"Vyema!" alijibu kamishna kwa jeuri na hasira. Halafu akaendelea, "Kuna cha ziada?"
"Ijumaa, kama tulivyoongea wiki iliyopita, nasafiri kwenda Afrika Kusini."
"Kikao kinafanyika Alhamisi, Nafi, huwezi kusafiri Ijumaa …"
"Binti yangu atafukuzwa shule, kam …"
"Nafi, ongea na chuo … wambie umepata dharura utaondoka Jumatatu; utawaona Jumanne … Fuata maadili ya kazi tafadhali. Safari yako si muhimu hivyo kulinganisha na tume!"
"Sawa! Profesa. Niwie radhi, nimekuelewa, samahani sana. Samahani sana.”
Enock Maregesi, Kolonia Santita

Linda Weaver Clarke
“Amelia took Rick's dare and began signing:

Ay, ay, ay, ay!
Canta y no llores,
Porque cantando se alegran,
Cielito lindo, los corazones....

Rick leaned toward her and whispered, "Do you know what the message of that song is?"
She shook her head.
"Singing gladdens the hearts.”
Linda Weaver Clarke, The Missing Heir

Laurie Perez
“She opens the book. Each sheet has one or two antique photographs stuck with corner tabs. The images are neither black and white nor gray, but hold that brownish gold of time and exposure to air.

"This man is your great grandfather. Look at that face, Pedro. It is a mean mean face." He's standing in front of a wood pile, holding an axe. "I think he was only a teenager there, a long time before he met my mother. But look how handsome he was. And how mean."

It's funny the way she smiles when she talks about him. Saying he's mean has a perverse joy for her, as if she can stick her tongue out at him and his hands are tied so he can't slap her for doing it. She's right, though. There's no lingering smile, no potential for mirth in the burlap of his skin. I notice snow on the ground at his feet, but he's wearing a thin, unbuttoned shirt, showing no sign of cold.”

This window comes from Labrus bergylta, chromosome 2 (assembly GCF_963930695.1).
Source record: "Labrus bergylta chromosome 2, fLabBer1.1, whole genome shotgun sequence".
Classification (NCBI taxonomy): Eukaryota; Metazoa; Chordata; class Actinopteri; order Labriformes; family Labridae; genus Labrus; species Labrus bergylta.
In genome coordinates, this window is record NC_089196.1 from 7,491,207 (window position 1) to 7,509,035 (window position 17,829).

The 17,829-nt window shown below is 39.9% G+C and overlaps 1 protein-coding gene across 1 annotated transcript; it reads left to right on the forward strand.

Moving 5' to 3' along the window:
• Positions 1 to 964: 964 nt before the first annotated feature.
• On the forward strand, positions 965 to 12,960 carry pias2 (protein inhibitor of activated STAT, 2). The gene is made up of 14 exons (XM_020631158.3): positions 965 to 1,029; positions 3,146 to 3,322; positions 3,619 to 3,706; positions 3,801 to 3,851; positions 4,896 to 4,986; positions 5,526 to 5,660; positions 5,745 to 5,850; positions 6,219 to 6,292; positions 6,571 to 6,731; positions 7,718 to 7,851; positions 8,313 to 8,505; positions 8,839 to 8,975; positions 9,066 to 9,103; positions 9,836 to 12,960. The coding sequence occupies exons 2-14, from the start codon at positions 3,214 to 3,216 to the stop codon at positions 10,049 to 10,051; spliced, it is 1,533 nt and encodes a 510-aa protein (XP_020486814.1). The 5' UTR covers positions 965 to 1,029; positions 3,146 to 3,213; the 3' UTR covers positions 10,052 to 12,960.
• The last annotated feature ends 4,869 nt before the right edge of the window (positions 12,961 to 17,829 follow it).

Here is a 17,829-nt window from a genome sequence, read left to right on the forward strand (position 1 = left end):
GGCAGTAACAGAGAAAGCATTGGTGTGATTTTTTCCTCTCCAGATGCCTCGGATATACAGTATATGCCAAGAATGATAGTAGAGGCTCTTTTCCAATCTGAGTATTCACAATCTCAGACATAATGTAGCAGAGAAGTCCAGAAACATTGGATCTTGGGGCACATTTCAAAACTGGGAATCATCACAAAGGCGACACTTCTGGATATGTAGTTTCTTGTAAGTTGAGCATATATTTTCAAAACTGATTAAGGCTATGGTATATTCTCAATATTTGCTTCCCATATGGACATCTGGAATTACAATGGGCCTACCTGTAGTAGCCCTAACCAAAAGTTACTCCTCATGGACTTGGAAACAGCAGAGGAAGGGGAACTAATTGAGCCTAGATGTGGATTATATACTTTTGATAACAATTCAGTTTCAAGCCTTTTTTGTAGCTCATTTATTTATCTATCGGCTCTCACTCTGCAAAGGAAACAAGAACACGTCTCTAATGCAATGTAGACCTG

Laurie Perez, Torpor: Though the Heart Is Warm

Laurie Perez
“The landscape started hard, sharp black mountains over my shoulder and thirsty young saguaros hugging patchy dirt. Gradually it let go, began to green on me a little. I crossed a river, watched succulents get fatter and farmland start to wave, hoarding the blue above and the few clouds it had to spare.

I knew the route somehow, knew the curves, the directions, the exact way to go. I knew it the way you know the stars are still up in the sky even though white sun obscures them. Everything that had happened before Lukeville and Sonoita began to liquify in memory, feeling more like fiction than personal history. Funerals and pain, girlfriends and mothers, roommates and priests all tumble away with the desert behind me. The only thing that's real is the road I see ahead. The only person in my life is the man sitting silently beside me. The place I'm going is the only place I've ever wanted to go.”
Laurie Perez, Torpor: Though the Heart Is Warm

Laurie Perez
“Someday I want to go back to San Felipe de Jesus and find the Jesus in that place. Someday I want to trap myself in those washboard towns, Aconchi, Magdalena; I want to meet their saints someday. I would ask them if they have ever been in love.

I don't mean the syrup they lay on you in the media. I mean the meat of love, the hardness of it, the ice water that wakes you up into the heat of day. The Mexico of love, with rocks, pickup trucks, fat men and sugary children. Cock-sure, moonlit tequila, sweet lime, metallic bed for secret touching. Did they ever reach that side of life? Those mealy saints with their crosses on their backs, did they have enough stomach for the midnight lunch of love?”
Laurie Perez, Torpor: Though the Heart Is Warm

“A lo largo de la historia de México, veremos, que los hombres cuando actúan, muchas veces encubren bajo el velo del patriotismo las razones egoistas que los empujan en sus decisiones”
Luis Chavez Orozco

Carlos Fuentes
“¿A poco no somos los meros chingones? ¿Sabes? Escoge siempre a tus amigos entre los grandes chingones, porque con ellos no hay quien te chingue a ti.”
Carlos Fuentes, The Death of Artemio Cruz